One factor that could play a small role in the selection is the balance of state power in the House Republican Conference. With several Michiganders poised to take gavels in the 112th Congress, paired with the fact Thornberry was passed over for the top Republican slot on the Armed Services Committee in 2009, there could be pressure from some lawmakers to appoint the Texas Republican.
Both Rogers and Thornberry have long careers and deep ties to the intelligence community. They each have been involved in developing major legislation on intelligence and security policy.
Rogers, a former FBI special agent, is the ranking member on the terrorism subcommittee. Prior to his appointment to the Intelligence Committee, he played a major role in crafting the PATRIOT Actís provisions on wiretapping and law enforcement provisions.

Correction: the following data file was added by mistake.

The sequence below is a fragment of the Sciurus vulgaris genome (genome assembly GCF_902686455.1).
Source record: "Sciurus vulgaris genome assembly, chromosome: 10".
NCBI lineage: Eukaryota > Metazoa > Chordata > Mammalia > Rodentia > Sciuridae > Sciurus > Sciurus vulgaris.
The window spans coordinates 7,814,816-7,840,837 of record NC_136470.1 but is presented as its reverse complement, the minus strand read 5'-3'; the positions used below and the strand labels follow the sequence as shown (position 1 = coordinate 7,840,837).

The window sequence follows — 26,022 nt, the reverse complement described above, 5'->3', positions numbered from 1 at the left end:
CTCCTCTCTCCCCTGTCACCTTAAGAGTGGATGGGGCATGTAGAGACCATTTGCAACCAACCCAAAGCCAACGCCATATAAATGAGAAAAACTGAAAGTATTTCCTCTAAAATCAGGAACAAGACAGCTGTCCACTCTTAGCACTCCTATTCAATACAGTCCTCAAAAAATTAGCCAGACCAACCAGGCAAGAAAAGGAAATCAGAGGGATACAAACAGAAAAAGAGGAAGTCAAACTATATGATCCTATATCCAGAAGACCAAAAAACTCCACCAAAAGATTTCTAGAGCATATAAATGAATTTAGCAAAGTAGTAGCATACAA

A far more vocal member than Thornberry, Rogers has been a critic of the Obama administrationís national security policies, specifically its decisions to scrap a European missile defense program and close the prison at Guantánamo Bay, Cuba.
Thornberry serves as the ranking member on the Subcommittee on Technical and Tactical Intelligence.
Thornberry is credited with writing the foundation of the legislation that created the Department of Homeland Security. He authored the initial bill that proposed the creation of a new department to oversee the nationís security before the Sept. 11, 2001, attacks.
Former Sen. Scott Brown, R-Mass., candidate for U.S. Senate in New Hampshire, holds his hand over his heart during the singing of the national anthem as he waits to take the stage for his town hall campaign rally with Sen. John McCain at the Pinkerton Academy in Derry, N.H., on Monday, Aug. 18, 2014.